FOR IMMEDIATE RELEASE
Contact: Beth Hauptle, Communications Manager, [email protected], 919.903.2525
[Pittsboro, NC, June 16, 2023] – Rural Advancement Foundation International-USA (RAFI-USA) has announced the recipients of its Farmers of Color Network Infrastructure Fund grants. The grant program, now in its fourth year, provides grants of up to $10,000 for farm infrastructure, processing and refrigeration, and other durable farm assets. In 2023, the fund awarded $107,236 to 11 grantees across six states. Over the four years of this particular grant program, $722,535 has been awarded to farmers in 12 states in the Southeast U.S.
RAFI-USA’s Infrastructure Grant program sits alongside two new granting programs: Grants to farmers in the U.S. Caribbean territories and Beginning Farmers of Color. The recipients of these grants will be announced soon.
This round of infrastructure grants is supported in part by the Capital One Foundation in partnership with Capital One. In support of its mission to change banking for good, Capital One launched the Impact Initiative to advance socioeconomic mobility by advocating for an inclusive society, building thriving communities, and creating financial tools that enrich lives. It is fueled by an initial $200 million multi-year commitment in community grants to catalyze economic growth in low- and moderate-income communities and close gaps in equity and opportunity.
“It’s gratifying to be able to offer this grant program for the fourth straight year,” remarked RAFI-USA Executive Director Edna Rodriguez. “We are especially thankful that our new funder, Capital One Foundation, stepped up in such a generous way to help us support BIPOC farmers who for so long have been underrepresented and underfunded. We look forward to bringing these new Farmers of Color Network members into the fold and continuing to work alongside them to help strengthen their operations and future legacy,” Rodriguez continued.
Ray Jeffers, Director of the Farmers of Color Network at RAFI-USA also expressed his appreciation for Capital One’s funding, as well as funding from the W.K. Kellogg Foundation for FOCN’s core programming, and added, “While we are pleased to be able to offer 11 new farmers Infrastructure Grants this year, there were many more viable projects we simply did not have the funding to support this year. We are constantly seeking new funders who understand the significance of supporting farmers of color.”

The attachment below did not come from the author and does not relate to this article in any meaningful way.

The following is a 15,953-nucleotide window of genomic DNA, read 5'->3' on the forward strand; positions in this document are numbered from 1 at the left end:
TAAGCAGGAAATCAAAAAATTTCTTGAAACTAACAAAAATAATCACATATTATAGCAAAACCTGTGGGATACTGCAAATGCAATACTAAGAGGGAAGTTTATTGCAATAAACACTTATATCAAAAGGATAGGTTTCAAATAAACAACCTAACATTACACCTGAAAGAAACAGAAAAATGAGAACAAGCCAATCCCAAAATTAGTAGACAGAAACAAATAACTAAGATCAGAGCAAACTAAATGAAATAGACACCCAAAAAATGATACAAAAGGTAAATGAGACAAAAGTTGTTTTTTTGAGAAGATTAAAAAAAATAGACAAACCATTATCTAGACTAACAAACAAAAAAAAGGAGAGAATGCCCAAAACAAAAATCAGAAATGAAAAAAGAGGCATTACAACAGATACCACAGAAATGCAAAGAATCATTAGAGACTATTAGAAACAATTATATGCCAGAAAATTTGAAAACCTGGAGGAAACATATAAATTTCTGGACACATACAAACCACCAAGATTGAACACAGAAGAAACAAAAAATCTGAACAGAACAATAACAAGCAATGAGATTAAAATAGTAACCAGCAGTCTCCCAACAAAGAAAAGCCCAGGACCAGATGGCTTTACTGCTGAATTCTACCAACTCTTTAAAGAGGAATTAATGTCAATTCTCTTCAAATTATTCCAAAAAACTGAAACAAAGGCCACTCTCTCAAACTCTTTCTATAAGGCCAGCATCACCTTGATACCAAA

RAFI-USA’s Farmers of Color Network Infrastructure Fund provides support to farmers for new and innovative agricultural projects that will increase farm viability, support community food sovereignty efforts, preserve traditional and cultural farming practices, as well as assist local food economies. Grant applications were reviewed by a team of farmers and farm advocates from partner organizations. Grantees were selected based on the strength of their project, the impact the project will have on the farm and on their community. Of the 11 grantees this year, 8 are Black, 1 Indigenous, 1 Latinx, and 1 Asian. 36% of grants were awarded to women-led farms.
Other farm projects supported by the 2023 Farmers of Color Network Infrastructure Fund include projects to build walk-in coolers and washing and processing facilities, expand pastured swine production, purchase a pea sheller, create an on-farm market, and construct a community commercial kitchen. See grantee profiles on the RAFI-USA website and learn more about the Farmers of Color Network.
One grantee is Wendell Williams Farm, in Two Egg, Florida, just 65 miles west of Tallahassee. The farm has been in operation since the late 1800s. Wendell Williams — a third-generation farmer — continues this legacy as he farms cotton, corn, peas, hay, and peanuts along with raising cattle and other livestock. His farm’s grant funds will be used to purchase a barn (previous structures suffered damage during 2018’s Hurricane Michael) which will serve the dual purpose of storing farm equipment and providing designated space to host a mini farmers’ market for the community. Williams Farms’ “Neighbor Helping Neighbor” program will follow a unique model whereby local farmers both large and small will make food contributions to the farmer’s market (attached to the barn structure) and community members will have the opportunity to get items that are available. Visitors to the farmer’s market will be able to offer up items to trade or barter.
Another recipient of a FOCN Infrastructure grant is Chue Lee of Lee’s One Fortune Farm in Western North Carolina. Lee’s One Fortune Farm is a group of relatives from the Hmong community who follow the traditional practice of cooperatively growing food to feed their families. The eight farmers are all growers of fruits and vegetables, and six of the farmers also plant heirloom rice at a four-acre, natural wetland site. They meticulously hand-select and save the seed each season. Lee’s One Fortune Farm covers more than 90 acres and features just under 1,000 fruit trees, including specialty Japanese “blood red” plum trees, seven varieties of Asian pear, eight plum varieties, seven peach varieties, two persimmons, and four different types of nectarine. The farm produces a vast array of Asian vegetables and more. While first provisioning the extended family, the Farm sells surplus to restaurants and farmers markets and is a well-loved local vendor. With the FOCN grant, Lee plans to construct a much-needed new building for washing and processing produce.
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